[RELATED: Holmes back at practice, but weeks away from Kings return]

These are the questions facing a Kings franchise in complete disarray. 

Is it too late to turn the season around? 

No, but the clock is ticking.

How does this situation get better? 

Luck, better health, and an epiphany moment where the core players understand the system, play extended minutes together and find a rhythm.

Is it possible that moment comes this season? 

Yes, but a lot of damage has been done. The record is one issue, but the confidence of the team would have to completely change. They may not have the leader behind the scenes to fight through the adversity they are currently facing.

Were expectations too high?

Absolutely not. This is the most talented roster the Kings have had in over a decade. They have four top-seven draft picks in their starting lineup and enough role players to fill in the gaps. They won 39 games last season and that number would have been closer to 42 if they didn’t collapse in the final week of the season.

When do people start losing their jobs over this?

It doesn’t sound like that’s happening anytime soon.

This isn’t how anyone saw the first half going for the Kings. They are on pace to win 30 games this season and finish outside the postseason picture for a 14th consecutive season. They have not only lost massive amounts of time due to injury, but also major development time for some of their young players.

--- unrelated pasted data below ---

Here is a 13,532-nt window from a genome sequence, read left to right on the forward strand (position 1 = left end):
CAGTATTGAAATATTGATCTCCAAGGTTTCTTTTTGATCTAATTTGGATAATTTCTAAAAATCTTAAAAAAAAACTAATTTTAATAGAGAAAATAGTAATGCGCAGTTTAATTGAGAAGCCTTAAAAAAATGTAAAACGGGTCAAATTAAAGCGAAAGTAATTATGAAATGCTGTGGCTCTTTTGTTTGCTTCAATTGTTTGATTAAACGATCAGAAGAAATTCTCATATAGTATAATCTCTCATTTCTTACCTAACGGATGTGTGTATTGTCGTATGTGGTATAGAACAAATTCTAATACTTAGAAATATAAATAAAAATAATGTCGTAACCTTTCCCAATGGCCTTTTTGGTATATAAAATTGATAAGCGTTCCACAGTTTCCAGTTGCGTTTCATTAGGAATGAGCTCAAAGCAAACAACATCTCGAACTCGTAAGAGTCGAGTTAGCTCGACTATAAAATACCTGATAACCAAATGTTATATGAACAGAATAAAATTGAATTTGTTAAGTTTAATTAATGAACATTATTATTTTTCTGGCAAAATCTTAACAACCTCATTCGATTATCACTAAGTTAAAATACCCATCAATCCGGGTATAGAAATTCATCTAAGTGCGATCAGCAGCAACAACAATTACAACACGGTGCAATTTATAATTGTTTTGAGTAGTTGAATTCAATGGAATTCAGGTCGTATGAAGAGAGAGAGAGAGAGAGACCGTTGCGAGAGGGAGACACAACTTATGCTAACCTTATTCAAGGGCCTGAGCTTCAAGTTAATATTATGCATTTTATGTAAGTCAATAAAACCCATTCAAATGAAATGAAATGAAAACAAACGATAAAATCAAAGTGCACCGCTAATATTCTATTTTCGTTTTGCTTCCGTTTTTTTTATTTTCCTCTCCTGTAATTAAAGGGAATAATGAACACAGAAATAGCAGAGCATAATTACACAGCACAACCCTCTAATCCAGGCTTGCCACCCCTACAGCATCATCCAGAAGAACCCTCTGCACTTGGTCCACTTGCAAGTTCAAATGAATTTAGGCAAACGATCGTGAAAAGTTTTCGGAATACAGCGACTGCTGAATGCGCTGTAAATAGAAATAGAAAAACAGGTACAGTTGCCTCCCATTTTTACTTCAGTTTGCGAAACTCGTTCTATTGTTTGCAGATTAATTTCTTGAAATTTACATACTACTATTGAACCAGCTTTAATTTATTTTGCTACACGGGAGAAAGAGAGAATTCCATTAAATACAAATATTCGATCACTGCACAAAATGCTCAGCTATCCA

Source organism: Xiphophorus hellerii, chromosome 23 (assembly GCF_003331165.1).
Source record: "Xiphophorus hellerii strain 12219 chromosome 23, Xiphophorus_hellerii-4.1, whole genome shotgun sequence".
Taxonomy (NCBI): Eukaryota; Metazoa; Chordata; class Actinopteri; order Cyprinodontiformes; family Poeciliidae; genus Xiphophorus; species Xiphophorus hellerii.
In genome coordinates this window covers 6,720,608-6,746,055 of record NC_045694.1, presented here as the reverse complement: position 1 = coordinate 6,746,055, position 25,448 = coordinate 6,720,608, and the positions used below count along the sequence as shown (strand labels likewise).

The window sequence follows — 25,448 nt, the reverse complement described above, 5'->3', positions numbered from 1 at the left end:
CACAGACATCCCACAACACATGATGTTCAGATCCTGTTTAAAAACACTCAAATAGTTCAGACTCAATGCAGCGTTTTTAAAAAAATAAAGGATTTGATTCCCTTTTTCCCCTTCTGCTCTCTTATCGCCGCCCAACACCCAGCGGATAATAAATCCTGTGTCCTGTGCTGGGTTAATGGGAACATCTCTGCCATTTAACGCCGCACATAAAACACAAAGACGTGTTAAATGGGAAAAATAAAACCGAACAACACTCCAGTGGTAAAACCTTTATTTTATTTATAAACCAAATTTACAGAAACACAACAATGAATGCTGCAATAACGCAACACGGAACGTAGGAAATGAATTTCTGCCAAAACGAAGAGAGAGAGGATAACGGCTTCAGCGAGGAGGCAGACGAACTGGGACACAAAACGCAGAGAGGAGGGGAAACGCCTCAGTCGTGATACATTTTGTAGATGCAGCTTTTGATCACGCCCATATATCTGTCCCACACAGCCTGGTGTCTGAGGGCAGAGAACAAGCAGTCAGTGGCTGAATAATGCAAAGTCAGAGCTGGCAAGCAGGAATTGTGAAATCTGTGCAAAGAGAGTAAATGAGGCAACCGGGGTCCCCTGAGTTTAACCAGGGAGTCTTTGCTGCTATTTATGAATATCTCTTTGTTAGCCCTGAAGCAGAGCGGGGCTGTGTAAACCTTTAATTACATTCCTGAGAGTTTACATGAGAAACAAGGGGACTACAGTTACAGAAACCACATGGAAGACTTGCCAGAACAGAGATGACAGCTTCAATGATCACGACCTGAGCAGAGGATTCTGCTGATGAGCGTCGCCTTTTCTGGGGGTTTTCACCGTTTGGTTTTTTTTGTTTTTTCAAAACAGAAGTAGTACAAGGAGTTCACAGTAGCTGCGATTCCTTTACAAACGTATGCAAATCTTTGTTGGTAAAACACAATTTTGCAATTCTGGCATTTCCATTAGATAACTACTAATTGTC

The team needs a solid second half to the season to assess where they are moving forward. If they post one similar to what we’re seen through the first 41 games, someone needs to be held accountable.

Kings takeaways: What we learned in annoying 127-123 loss to Mavericks

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AP

Kings takeaways: What we learned in annoying 127-123 loss to Mavericks

BOX SCORE

SACRAMENTO -- Anger. Disappointment. Envy. 

Kings fans got an up-close look at budding superstar Luka Doncic Wednesday night at Golden 1 Center. It was another reminder of what Sacramento missed out on when the team passed on the Slovenian guard in the 2018 NBA Draft.